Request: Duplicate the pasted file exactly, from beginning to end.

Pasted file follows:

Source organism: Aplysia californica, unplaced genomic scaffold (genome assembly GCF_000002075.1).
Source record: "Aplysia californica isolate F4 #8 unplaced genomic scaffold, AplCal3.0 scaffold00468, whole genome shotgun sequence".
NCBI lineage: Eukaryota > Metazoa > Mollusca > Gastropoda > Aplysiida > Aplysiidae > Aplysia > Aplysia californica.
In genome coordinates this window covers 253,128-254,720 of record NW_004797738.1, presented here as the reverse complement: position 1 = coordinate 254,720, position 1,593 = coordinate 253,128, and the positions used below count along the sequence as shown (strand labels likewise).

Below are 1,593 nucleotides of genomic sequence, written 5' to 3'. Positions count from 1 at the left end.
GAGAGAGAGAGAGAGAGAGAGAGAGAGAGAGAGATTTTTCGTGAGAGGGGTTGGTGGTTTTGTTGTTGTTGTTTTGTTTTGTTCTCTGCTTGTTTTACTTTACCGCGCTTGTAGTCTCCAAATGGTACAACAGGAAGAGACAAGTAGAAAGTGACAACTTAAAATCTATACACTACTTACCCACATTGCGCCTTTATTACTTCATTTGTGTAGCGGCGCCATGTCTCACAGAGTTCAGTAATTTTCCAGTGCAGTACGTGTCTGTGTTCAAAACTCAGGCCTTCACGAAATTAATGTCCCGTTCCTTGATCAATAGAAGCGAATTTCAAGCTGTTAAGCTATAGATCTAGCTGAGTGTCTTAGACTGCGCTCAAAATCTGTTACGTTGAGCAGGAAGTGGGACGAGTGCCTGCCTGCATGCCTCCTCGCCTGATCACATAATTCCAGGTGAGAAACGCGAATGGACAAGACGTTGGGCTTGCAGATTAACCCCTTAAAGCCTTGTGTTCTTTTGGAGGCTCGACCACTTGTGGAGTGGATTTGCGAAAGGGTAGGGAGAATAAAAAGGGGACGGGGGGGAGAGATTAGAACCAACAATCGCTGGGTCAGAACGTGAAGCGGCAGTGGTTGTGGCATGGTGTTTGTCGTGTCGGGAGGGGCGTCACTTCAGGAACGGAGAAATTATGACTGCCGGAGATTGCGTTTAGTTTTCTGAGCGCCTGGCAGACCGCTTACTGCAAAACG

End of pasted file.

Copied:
Source organism: Aplysia californica, unplaced genomic scaffold (genome assembly GCF_000002075.1).
Source record: "Aplysia californica isolate F4 #8 unplaced genomic scaffold, AplCal3.0 scaffold00468, whole genome shotgun sequence".
NCBI lineage: Eukaryota > Metazoa > Mollusca > Gastropoda > Aplysiida > Aplysiidae > Aplysia > Aplysia californica.
In genome coordinates this window covers 253,128-254,720 of record NW_004797738.1, presented here as the reverse complement: position 1 = coordinate 254,720, position 1,593 = coordinate 253,128, and the positions used below count along the sequence as shown (strand labels likewise).

Below are 1,593 nucleotides of genomic sequence, written 5' to 3'. Positions count from 1 at the left end.
GAGAGAGAGAGAGAGAGAGAGAGAGAGAGAGAGATTTTTCGTGAGAGGGGTTGGTGGTTTTGTTGTTGTTGTTTTGTTTTGTTCTCTGCTTGTTTTACTTTACCGCGCTTGTAGTCTCCAAATGGTACAACAGGAAGAGACAAGTAGAAAGTGACAACTTAAAATCTATACACTACTTACCCACATTGCGCCTTTATTACTTCATTTGTGTAGCGGCGCCATGTCTCACAGAGTTCAGTAATTTTCCAGTGCAGTACGTGTCTGTGTTCAAAACTCAGGCCTTCACGAAATTAATGTCCCGTTCCTTGATCAATAGAAGCGAATTTCAAGCTGTTAAGCTATAGATCTAGCTGAGTGTCTTAGACTGCGCTCAAAATCTGTTACGTTGAGCAGGAAGTGGGACGAGTGCCTGCCTGCATGCCTCCTCGCCTGATCACATAATTCCAGGTGAGAAACGCGAATGGACAAGACGTTGGGCTTGCAGATTAACCCCTTAAAGCCTTGTGTTCTTTTGGAGGCTCGACCACTTGTGGAGTGGATTTGCGAAAGGGTAGGGAGAATAAAAAGGGGACGGGGGGGAGAGATTAGAACCAACAATCGCTGGGTCAGAACGTGAAGCGGCAGTGGTTGTGGCATGGTGTTTGTCGTGTCGGGAGGGGCGTCACTTCAGGAACGGAGAAATTATGACTGCCGGAGATTGCGTTTAGTTTTCTGAGCGCCTGGCAGACCGCTTACTGCAAAACG